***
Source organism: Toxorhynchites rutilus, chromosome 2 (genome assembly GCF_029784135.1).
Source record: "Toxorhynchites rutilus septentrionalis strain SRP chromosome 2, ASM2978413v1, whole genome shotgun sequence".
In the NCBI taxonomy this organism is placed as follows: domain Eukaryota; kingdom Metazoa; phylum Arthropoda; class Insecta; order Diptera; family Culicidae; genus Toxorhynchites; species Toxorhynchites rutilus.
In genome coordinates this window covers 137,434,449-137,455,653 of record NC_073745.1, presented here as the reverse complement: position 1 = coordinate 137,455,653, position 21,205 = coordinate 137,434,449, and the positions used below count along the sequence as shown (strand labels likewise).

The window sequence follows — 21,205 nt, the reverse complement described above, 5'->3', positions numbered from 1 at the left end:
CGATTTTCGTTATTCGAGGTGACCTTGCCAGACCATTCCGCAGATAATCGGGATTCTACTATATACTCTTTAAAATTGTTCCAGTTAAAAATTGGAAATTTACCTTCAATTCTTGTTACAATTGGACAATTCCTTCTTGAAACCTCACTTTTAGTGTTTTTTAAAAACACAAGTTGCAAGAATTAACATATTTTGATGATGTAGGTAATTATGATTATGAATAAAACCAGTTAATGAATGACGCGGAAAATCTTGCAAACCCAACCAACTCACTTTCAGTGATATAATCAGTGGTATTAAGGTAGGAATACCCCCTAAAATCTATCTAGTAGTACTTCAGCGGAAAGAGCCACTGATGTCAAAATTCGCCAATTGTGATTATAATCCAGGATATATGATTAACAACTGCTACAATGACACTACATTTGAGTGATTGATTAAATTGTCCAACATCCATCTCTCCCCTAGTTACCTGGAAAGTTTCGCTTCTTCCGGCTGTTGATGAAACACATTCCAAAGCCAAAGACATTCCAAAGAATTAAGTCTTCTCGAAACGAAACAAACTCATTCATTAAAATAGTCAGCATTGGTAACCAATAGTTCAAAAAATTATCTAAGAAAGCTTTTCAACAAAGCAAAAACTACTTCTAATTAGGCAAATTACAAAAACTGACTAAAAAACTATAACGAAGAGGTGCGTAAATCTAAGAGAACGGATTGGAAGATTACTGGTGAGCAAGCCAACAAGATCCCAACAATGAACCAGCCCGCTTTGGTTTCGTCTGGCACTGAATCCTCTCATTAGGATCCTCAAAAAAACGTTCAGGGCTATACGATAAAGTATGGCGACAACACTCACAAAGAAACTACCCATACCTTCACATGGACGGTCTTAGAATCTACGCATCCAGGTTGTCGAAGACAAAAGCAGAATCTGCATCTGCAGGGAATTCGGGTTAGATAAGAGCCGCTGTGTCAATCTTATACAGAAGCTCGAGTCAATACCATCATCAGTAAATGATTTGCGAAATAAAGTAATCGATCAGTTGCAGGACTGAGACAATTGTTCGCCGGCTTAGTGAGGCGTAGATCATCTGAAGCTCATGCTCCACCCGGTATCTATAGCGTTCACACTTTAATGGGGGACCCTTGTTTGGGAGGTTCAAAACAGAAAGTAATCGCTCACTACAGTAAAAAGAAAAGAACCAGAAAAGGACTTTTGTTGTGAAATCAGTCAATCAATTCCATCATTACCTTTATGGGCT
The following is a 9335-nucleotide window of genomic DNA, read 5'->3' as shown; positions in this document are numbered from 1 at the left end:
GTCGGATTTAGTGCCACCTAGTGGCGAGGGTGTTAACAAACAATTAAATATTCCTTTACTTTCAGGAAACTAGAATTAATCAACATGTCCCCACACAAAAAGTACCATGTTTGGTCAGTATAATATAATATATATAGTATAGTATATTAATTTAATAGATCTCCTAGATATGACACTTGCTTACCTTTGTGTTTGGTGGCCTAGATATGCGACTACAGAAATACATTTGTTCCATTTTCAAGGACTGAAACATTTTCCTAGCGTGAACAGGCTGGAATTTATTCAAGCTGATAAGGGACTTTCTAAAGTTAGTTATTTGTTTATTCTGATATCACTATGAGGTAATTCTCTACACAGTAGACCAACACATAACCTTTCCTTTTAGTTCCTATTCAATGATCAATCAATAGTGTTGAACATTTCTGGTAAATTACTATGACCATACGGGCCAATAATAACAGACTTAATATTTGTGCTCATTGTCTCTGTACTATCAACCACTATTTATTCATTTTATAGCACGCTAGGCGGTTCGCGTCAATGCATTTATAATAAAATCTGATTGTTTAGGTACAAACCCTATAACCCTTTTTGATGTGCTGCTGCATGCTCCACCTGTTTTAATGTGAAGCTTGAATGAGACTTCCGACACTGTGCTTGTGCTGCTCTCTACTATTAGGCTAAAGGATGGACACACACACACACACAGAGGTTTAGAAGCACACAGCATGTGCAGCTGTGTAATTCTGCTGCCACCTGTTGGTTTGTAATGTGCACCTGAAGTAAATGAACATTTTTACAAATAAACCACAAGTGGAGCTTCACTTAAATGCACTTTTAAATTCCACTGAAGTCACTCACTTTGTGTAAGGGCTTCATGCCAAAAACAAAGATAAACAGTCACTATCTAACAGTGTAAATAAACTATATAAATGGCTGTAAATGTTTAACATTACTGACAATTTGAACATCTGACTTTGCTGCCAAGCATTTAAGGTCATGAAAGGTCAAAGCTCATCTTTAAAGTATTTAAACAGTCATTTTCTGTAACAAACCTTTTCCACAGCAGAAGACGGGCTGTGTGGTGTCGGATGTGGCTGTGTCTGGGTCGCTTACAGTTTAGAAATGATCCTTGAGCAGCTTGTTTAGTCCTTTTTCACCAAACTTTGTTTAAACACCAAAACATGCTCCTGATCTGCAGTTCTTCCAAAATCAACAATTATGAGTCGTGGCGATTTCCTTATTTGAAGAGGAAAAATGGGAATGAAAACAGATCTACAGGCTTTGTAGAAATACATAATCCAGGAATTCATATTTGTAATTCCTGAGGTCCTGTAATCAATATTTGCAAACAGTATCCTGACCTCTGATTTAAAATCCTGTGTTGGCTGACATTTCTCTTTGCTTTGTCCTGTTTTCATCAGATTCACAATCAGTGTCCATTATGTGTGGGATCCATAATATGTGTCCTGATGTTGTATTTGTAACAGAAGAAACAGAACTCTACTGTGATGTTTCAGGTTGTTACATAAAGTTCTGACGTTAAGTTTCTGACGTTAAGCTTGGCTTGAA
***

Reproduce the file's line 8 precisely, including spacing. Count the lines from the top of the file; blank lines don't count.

GTCGGATTTAGTGCCACCTAGTGGCGAGGGTGTTAACAAACAATTAAATATTCCTTTACTTTCAGGAAACTAGAATTAATCAACATGTCCCCACACAAAAAGTACCATGTTTGGTCAGTATAATATAATATATATAGTATAGTATATTAATTTAATAGATCTCCTAGATATGACACTTGCTTACCTTTGTGTTTGGTGGCCTAGATATGCGACTACAGAAATACATTTGTTCCATTTTCAAGGACTGAAACATTTTCCTAGCGTGAACAGGCTGGAATTTATTCAAGCTGATAAGGGACTTTCTAAAGTTAGTTATTTGTTTATTCTGATATCACTATGAGGTAATTCTCTACACAGTAGACCAACACATAACCTTTCCTTTTAGTTCCTATTCAATGATCAATCAATAGTGTTGAACATTTCTGGTAAATTACTATGACCATACGGGCCAATAATAACAGACTTAATATTTGTGCTCATTGTCTCTGTACTATCAACCACTATTTATTCATTTTATAGCACGCTAGGCGGTTCGCGTCAATGCATTTATAATAAAATCTGATTGTTTAGGTACAAACCCTATAACCCTTTTTGATGTGCTGCTGCATGCTCCACCTGTTTTAATGTGAAGCTTGAATGAGACTTCCGACACTGTGCTTGTGCTGCTCTCTACTATTAGGCTAAAGGATGGACACACACACACACACAGAGGTTTAGAAGCACACAGCATGTGCAGCTGTGTAATTCTGCTGCCACCTGTTGGTTTGTAATGTGCACCTGAAGTAAATGAACATTTTTACAAATAAACCACAAGTGGAGCTTCACTTAAATGCACTTTTAAATTCCACTGAAGTCACTCACTTTGTGTAAGGGCTTCATGCCAAAAACAAAGATAAACAGTCACTATCTAACAGTGTAAATAAACTATATAAATGGCTGTAAATGTTTAACATTACTGACAATTTGAACATCTGACTTTGCTGCCAAGCATTTAAGGTCATGAAAGGTCAAAGCTCATCTTTAAAGTATTTAAACAGTCATTTTCTGTAACAAACCTTTTCCACAGCAGAAGACGGGCTGTGTGGTGTCGGATGTGGCTGTGTCTGGGTCGCTTACAGTTTAGAAATGATCCTTGAGCAGCTTGTTTAGTCCTTTTTCACCAAACTTTGTTTAAACACCAAAACATGCTCCTGATCTGCAGTTCTTCCAAAATCAACAATTATGAGTCGTGGCGATTTCCTTATTTGAAGAGGAAAAATGGGAATGAAAACAGATCTACAGGCTTTGTAGAAATACATAATCCAGGAATTCATATTTGTAATTCCTGAGGTCCTGTAATCAATATTTGCAAACAGTATCCTGACCTCTGATTTAAAATCCTGTGTTGGCTGACATTTCTCTTTGCTTTGTCCTGTTTTCATCAGATTCACAATCAGTGTCCATTATGTGTGGGATCCATAATATGTGTCCTGATGTTGTATTTGTAACAGAAGAAACAGAACTCTACTGTGATGTTTCAGGTTGTTACATAAAGTTCTGACGTTAAGTTTCTGACGTTAAGCTTGGCTTGAA